13 research outputs found

    A Dynamic Pathway for Calcium-Independent Activation of CaMKII by Methionine Oxidation

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    SummaryCalcium/calmodulin (Ca2+/CaM)-dependent protein kinase II (CaMKII) couples increases in cellular Ca2+ to fundamental responses in excitable cells. CaMKII was identified over 20 years ago by activation dependence on Ca2+/CaM, but recent evidence shows that CaMKII activity is also enhanced by pro-oxidant conditions. Here we show that oxidation of paired regulatory domain methionine residues sustains CaMKII activity in the absence of Ca2+/CaM. CaMKII is activated by angiotensin II (AngII)-induced oxidation, leading to apoptosis in cardiomyocytes both in vitro and in vivo. CaMKII oxidation is reversed by methionine sulfoxide reductase A (MsrA), and MsrA−/− mice show exaggerated CaMKII oxidation and myocardial apoptosis, impaired cardiac function, and increased mortality after myocardial infarction. Our data demonstrate a dynamic mechanism for CaMKII activation by oxidation and highlight the critical importance of oxidation-dependent CaMKII activation to AngII and ischemic myocardial apoptosis

    Compound Efflux in Helicobacter pylori

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    Susceptibility testing with a variety of structurally unrelated compounds showed that hefC in Helicobacter pylori is involved in multidrug efflux. This efflux was shown to depend on the proton motive force, as demonstrated by ethidium bromide accumulation experiments. Thus, H. pylori contains an active multidrug efflux mechanism

    Discovery of Novel DNA Gyrase Inhibiting Spiropyrimidinetriones: Benzisoxazole Fusion with N‑Linked Oxazolidinone Substituents Leading to a Clinical Candidate (ETX0914)

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    A novel class of bacterial type-II topoisomerase inhibitor displaying a spiropyrimidinetrione architecture fused to a benzisoxazole scaffold shows potent activity against Gram-positive and fastidious Gram-negative bacteria. Here, we describe a series of <i>N</i>-linked oxazolidinone substituents on the benzisoxazole that improve upon the antibacterial activity of initially described compounds of the class, show favorable PK properties, and demonstrate efficacy in an in vivo Staphylococcus aureus infection model. Inhibition of the topoisomerases DNA gyrase and topoisomerase IV from both Gram-positive and a Gram-negative organisms was demonstrated. Compounds showed a clean in vitro toxicity profile, including no genotoxicity and no bone marrow toxicity at the highest evaluated concentrations or other issues that have been problematic for some fluoroquinolones. Compound <b>1u</b> was identified for advancement into human clinical trials for treatment of uncomplicated gonorrhea based on a variety of beneficial attributes including the potent activity and the favorable safety profile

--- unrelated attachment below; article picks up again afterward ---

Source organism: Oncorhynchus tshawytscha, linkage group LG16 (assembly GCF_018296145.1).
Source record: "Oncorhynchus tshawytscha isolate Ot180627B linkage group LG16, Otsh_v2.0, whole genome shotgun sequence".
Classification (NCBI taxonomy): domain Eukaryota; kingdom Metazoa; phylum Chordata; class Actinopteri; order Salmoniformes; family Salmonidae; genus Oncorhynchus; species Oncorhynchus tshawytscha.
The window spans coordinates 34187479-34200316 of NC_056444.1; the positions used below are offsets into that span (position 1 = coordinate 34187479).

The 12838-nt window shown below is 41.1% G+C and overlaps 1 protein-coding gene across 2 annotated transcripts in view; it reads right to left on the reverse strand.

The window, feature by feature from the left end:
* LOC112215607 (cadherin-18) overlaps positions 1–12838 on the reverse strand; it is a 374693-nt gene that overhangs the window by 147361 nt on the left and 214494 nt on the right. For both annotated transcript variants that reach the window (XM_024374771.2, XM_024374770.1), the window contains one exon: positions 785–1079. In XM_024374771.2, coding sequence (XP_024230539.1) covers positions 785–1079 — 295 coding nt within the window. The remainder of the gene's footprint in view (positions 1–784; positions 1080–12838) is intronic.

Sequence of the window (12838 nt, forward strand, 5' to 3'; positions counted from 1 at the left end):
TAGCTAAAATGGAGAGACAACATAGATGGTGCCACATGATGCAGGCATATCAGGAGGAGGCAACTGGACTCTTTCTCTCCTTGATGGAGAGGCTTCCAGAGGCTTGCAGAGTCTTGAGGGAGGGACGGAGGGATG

Novel DNA Gyrase Inhibiting Spiropyrimidinetriones with a Benzisoxazole Scaffold: SAR and in Vivo Characterization

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    The compounds described herein with a spirocyclic architecture fused to a benzisoxazole ring represent a new class of antibacterial agents that operate by inhibition of DNA gyrase as corroborated in an enzyme assay and by the inhibition of precursor thymidine into DNA during cell growth. Activity resided in the configurationally lowest energy (2<i>S</i>,4<i>R</i>,4a<i>R</i>) diastereomer. Highly active compounds against Staphylococcus aureus had sufficiently high solubility, high plasma protein free fraction, and favorable pharmacokinetics to suggest that in vivo efficacy could be demonstrated, which was realized with compound (−)-<b>1</b> in S. aureus mouse infection models. A high drug exposure NOEL on oral dosing in the rat suggested that a high therapeutic margin could be achieved. Importantly, (−)-<b>1</b> was not cross-resistant with other DNA gyrase inhibitors such as fluoroquinolone and aminocoumarin antibacterials. Hence, this class shows considerable promise for the treatment of infections caused by multidrug resistant bacteria, including S. aureus

    <i>In Vivo</i> Validation of Thymidylate Kinase (TMK) with a Rationally Designed, Selective Antibacterial Compound

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    There is an urgent need for new antibacterials that pinpoint novel targets and thereby avoid existing resistance mechanisms. We have created novel synthetic antibacterials through structure-based drug design that specifically target bacterial thymidylate kinase (TMK), a nucleotide kinase essential in the DNA synthesis pathway. A high-resolution structure shows compound TK-666 binding partly in the thymidine monophosphate substrate site, but also forming new induced-fit interactions that give picomolar affinity. TK-666 has potent, broad-spectrum Gram-positive microbiological activity (including activity against methicillin-resistant <i>Staphylococcus aureus</i> and vancomycin-resistant <i>Enterococcus</i>), bactericidal action with rapid killing kinetics, excellent target selectivity over the human ortholog, and low resistance rates. We demonstrate <i>in vivo</i> efficacy against <i>S. aureus</i> in a murine infected-thigh model. This work presents the first validation of TMK as a compelling antibacterial target and provides a rationale for pursuing novel clinical candidates for treating Gram-positive infections through TMK